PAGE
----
The predicted proportion of ministries for a party in a given coalition is given by the Shapley value times the stability coefficient. Hence, if coalition AB forms, party B would receive 20% of (60/49), which is just below 25% of the ministry positions, while A would receive the remaining 75%. By contrast, if coalition ACD forms party A would receive 61.67% of (30/23), which is around 80% of ministry positions; party C would receive 11.67% times the same coefficient, which is about 15% of ministries; and party D would receive the remaining 5%.Comparing the current scenario with the situation after the 2013 election, the results can be summarized as follows. Let us stipulate that a Chancellor position is roughly worth five ministries, so that a total of 20 ministerial positions must be assigned to coalition partners.In 2013, in the absence of the FDP as a potential coalition partner, the CDU/CSU conceded six ministries (about one third of the total) to the SPD in order to form the ‘Grand Coalition’ AB. Today, based on current poll data the SPD would still expect to receive five ministries (25% of the total) in order to form a Grand Coalition with the CDU/CSU. But now that the FDP is once again above the 5% cut-off, and hence available as a coalition partner, the CDU/CSU can also form coalition ACD by offering three ministries to the Green (15% of the total) and one to the FDP (5% of the total).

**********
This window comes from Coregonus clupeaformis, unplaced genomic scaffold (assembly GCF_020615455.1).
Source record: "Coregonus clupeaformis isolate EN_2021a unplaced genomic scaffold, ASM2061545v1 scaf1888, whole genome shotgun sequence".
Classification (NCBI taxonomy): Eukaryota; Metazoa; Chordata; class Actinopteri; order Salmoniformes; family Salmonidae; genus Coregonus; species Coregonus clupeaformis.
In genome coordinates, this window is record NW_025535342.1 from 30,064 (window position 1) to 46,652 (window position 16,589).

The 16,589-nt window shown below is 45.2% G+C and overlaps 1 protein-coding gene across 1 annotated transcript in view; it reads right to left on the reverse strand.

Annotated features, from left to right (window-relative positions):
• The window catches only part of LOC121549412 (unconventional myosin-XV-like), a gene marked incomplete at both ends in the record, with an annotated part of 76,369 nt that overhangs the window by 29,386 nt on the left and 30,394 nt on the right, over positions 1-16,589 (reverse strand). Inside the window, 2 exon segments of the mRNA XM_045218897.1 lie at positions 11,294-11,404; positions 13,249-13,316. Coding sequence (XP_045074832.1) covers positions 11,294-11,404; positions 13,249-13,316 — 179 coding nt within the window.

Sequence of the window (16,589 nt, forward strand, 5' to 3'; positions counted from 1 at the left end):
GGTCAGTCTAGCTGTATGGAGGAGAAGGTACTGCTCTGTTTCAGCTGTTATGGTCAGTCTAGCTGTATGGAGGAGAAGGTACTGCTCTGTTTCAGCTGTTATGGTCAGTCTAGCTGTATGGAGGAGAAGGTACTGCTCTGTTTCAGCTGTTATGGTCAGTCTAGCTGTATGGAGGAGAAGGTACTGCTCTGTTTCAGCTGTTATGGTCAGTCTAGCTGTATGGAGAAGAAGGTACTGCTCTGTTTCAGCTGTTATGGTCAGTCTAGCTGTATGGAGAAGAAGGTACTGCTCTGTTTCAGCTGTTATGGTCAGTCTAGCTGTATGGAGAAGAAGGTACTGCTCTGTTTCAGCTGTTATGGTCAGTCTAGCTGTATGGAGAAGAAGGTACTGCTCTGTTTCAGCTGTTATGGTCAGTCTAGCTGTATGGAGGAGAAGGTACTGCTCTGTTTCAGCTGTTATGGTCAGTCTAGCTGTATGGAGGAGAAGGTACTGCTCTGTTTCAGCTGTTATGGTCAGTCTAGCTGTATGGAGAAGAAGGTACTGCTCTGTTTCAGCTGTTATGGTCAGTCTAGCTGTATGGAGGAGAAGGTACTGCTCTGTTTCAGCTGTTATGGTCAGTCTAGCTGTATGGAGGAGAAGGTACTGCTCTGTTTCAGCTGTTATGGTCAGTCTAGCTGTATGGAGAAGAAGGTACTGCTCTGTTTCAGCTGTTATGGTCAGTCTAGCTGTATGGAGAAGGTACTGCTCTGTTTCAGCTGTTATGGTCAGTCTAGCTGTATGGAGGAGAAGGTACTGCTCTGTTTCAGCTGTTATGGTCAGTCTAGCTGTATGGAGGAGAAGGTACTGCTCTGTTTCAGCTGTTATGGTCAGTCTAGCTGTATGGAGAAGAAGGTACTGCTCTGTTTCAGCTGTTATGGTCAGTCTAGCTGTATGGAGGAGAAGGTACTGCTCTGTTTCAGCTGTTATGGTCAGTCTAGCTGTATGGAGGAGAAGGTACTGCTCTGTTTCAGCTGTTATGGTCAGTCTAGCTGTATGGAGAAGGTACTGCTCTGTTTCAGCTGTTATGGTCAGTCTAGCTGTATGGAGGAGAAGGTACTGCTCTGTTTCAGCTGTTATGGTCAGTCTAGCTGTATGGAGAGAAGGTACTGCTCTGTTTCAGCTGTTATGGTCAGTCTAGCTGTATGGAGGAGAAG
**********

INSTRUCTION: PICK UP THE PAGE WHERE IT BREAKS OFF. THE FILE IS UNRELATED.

Note that, despite the existence of a winning coalition BCE, in which the SPD would have expected one third of the ministerial positions, the SPD decided to accept the same one-third share in a Grand Coalition with the CDU/CSU. This suggests that the decision of the SPD was also motivated by a desire to second, rather than counteract, the large shift of votes to the right that the 2013 election had brought up by positioning itself as member of a centrist, rather than left-wing, coalition. From its side, the CDU/CSU preferred to offer one extra ministry (six rather than five) to the SPD in order to make the AB coalition stable, and hence remove any potential threat of being excluded from the government in case the BCE coalition would form.